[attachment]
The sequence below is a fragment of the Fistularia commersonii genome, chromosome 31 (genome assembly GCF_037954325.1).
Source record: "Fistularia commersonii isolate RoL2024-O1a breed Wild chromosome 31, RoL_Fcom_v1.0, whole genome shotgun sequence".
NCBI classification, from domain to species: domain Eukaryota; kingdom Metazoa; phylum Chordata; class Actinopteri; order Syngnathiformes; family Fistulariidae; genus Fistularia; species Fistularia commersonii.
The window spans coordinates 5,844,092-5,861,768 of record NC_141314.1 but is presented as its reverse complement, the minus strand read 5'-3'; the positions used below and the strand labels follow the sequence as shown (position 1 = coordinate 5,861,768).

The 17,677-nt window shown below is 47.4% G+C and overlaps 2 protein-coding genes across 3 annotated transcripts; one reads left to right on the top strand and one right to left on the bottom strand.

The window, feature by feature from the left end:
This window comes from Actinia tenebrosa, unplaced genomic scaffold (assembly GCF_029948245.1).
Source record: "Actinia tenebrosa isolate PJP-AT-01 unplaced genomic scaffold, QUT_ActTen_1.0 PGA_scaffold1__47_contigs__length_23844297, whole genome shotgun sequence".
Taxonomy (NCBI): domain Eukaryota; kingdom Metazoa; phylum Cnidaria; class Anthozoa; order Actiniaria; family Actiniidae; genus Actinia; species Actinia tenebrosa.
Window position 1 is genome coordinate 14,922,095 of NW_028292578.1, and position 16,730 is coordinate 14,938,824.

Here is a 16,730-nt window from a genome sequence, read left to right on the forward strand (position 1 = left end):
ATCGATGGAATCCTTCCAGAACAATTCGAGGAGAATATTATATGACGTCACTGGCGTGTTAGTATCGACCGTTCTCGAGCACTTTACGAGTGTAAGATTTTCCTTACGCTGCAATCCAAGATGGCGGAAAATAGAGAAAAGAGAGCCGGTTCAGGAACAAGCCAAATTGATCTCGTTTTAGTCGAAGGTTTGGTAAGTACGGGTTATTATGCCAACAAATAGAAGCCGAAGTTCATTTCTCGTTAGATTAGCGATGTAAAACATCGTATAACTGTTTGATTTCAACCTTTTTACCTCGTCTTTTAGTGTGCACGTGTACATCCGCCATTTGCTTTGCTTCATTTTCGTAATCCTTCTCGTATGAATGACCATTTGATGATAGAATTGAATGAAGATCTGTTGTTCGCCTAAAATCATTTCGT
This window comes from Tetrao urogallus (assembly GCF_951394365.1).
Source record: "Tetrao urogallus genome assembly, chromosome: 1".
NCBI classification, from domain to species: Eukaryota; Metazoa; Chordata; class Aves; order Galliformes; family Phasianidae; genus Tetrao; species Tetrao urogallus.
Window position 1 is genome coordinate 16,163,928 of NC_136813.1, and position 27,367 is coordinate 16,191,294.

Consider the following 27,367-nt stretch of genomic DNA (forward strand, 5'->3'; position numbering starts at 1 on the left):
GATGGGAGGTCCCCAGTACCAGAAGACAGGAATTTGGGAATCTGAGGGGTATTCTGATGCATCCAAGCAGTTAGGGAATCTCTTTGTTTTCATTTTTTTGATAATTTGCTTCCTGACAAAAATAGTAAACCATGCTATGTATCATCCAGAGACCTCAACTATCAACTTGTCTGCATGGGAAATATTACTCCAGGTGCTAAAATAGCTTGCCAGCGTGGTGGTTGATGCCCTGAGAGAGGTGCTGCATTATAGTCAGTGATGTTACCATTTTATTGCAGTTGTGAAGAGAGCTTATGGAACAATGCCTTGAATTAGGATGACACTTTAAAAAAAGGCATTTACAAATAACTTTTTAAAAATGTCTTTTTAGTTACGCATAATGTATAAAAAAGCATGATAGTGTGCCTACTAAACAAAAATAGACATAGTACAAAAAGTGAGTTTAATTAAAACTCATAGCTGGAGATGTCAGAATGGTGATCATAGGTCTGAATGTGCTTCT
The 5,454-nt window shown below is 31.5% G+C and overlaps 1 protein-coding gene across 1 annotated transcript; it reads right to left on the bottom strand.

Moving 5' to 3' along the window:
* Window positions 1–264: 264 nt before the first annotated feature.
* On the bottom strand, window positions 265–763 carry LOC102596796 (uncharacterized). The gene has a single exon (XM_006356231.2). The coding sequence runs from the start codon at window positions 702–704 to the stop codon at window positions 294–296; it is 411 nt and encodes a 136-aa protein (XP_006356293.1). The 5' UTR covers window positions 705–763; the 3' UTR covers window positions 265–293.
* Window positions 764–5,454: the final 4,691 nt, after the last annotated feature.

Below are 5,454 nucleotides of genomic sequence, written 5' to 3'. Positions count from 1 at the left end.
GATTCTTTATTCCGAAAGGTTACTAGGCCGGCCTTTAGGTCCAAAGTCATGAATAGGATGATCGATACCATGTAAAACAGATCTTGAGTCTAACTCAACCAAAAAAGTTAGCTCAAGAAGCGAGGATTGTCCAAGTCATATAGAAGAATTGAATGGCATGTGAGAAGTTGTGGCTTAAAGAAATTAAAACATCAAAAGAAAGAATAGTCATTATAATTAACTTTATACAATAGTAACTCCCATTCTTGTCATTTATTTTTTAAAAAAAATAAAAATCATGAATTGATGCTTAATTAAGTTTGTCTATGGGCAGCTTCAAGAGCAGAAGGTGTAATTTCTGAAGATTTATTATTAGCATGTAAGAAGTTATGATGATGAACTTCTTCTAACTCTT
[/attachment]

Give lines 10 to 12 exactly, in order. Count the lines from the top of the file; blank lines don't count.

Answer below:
Window position 1 is genome coordinate 14,922,095 of NW_028292578.1, and position 16,730 is coordinate 14,938,824.

Here is a 16,730-nt window from a genome sequence, read left to right on the forward strand (position 1 = left end):
ATCGATGGAATCCTTCCAGAACAATTCGAGGAGAATATTATATGACGTCACTGGCGTGTTAGTATCGACCGTTCTCGAGCACTTTACGAGTGTAAGATTTTCCTTACGCTGCAATCCAAGATGGCGGAAAATAGAGAAAAGAGAGCCGGTTCAGGAACAAGCCAAATTGATCTCGTTTTAGTCGAAGGTTTGGTAAGTACGGGTTATTATGCCAACAAATAGAAGCCGAAGTTCATTTCTCGTTAGATTAGCGATGTAAAACATCGTATAACTGTTTGATTTCAACCTTTTTACCTCGTCTTTTAGTGTGCACGTGTACATCCGCCATTTGCTTTGCTTCATTTTCGTAATCCTTCTCGTATGAATGACCATTTGATGATAGAATTGAATGAAGATCTGTTGTTCGCCTAAAATCATTTCGT